There is accumulating evidence that male insects advertise their quality to conspecific females through pheromones. However, most studies of female released sex pheromone assume information transfer regarding merely the species of the female and her mating status. We show that more information is conveyed through the female sex pheromone, positioning it as an honest sexual trait. We demonstrate that females in bad physical conditions (small, starved, or old) lay significantly fewer eggs than females in good conditions (large, fed, or young). The ratio of components in the sex pheromone blend in gland extracts of the female pink bollworm moths provided honest information on most of the phenotypic conditions tested, whereas the pheromone amount in the glands provided an honest signal of quality for extreme phenotypes only. Moreover, males used the information conveyed by the female pheromone to choose their mates, approaching females that signaled higher reproductive potential. In addition, when simulating the female effect, using the synthetic pheromone blend that represents higher quality females (0.6:0.4 ZZ:ZE), more males were attracted to this blend than to the blend representing the population mean (0.5:0.5 ZZ:ZE). Both, female advertisement for males and the male choosiness, suggest that pheromones have evolved as sexual traits under directional, sexual selection. We suggest that the pheromone blend may serve as a multicomponent signal whereby each component adds information concerning the current condition of the female, and all are necessary to elicit a mate searching response.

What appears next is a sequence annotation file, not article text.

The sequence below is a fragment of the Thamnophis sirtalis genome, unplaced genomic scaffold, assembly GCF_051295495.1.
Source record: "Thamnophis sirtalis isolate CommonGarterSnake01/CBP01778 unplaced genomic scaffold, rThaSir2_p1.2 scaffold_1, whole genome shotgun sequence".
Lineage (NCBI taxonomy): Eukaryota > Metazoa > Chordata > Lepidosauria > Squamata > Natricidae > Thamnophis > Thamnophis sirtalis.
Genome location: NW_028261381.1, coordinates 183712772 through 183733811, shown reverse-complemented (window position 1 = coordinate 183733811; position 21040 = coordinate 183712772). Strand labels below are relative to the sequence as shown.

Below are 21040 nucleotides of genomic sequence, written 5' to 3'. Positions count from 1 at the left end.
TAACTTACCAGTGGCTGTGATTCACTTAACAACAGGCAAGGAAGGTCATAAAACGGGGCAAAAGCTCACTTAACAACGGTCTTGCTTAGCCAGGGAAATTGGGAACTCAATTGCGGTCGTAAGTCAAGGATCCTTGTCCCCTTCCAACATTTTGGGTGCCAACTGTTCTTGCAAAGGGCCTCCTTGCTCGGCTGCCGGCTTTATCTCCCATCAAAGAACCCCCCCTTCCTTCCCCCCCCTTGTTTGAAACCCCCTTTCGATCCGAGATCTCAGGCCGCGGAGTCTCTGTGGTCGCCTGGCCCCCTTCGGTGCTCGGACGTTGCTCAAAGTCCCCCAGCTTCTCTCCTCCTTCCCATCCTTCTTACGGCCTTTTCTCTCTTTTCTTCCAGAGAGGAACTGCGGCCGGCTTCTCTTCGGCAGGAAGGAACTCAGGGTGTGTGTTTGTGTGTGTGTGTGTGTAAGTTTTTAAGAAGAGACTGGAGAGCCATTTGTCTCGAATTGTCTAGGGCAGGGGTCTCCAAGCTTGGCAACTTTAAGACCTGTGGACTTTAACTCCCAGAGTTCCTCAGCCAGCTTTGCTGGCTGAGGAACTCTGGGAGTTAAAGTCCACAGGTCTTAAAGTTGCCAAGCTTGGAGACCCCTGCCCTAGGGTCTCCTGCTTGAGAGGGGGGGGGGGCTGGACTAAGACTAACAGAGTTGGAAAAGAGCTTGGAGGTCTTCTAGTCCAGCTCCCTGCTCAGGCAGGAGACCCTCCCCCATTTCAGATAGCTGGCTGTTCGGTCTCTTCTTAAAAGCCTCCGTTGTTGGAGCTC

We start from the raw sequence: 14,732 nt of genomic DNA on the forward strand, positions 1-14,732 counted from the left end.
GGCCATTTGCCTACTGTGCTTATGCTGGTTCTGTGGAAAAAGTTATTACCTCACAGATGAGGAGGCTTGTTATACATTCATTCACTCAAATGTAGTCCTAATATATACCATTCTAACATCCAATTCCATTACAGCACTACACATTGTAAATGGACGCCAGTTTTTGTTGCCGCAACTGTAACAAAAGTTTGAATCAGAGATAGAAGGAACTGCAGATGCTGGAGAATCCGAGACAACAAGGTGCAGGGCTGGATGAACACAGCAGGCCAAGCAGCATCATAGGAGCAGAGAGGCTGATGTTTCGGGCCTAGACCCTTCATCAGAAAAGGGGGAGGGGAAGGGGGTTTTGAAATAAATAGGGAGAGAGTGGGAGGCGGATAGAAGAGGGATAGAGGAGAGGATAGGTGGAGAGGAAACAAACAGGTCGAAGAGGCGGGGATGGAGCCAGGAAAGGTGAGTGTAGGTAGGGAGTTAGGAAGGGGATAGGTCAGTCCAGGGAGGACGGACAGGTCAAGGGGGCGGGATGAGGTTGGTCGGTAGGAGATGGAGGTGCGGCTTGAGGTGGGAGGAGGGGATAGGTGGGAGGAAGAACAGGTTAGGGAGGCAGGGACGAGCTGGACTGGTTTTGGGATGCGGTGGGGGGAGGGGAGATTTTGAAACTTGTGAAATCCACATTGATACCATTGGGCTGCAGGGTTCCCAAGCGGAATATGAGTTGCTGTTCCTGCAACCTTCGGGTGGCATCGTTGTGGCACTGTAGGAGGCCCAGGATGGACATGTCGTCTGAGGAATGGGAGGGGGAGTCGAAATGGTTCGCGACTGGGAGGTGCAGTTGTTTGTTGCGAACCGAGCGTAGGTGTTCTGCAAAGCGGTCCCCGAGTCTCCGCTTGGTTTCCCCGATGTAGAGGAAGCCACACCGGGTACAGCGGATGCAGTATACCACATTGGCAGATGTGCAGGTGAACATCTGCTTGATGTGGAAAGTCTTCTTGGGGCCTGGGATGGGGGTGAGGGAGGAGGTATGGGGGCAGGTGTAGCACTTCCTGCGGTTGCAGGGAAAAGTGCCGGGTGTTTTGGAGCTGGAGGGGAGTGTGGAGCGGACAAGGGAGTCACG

Bibliographical notePublisher Copyright:
© 2021 The Author(s) 2021. Published by Oxford University Press on behalf of the International Society for Behavioral Ecology. All rights reserved.
- handicap principle
- mate choice
- phenotypic conditions
- sex pheromone
- sexual selection
ASJC Scopus subject areas
- Ecology, Evolution, Behavior and Systematics
- Animal Science and Zoology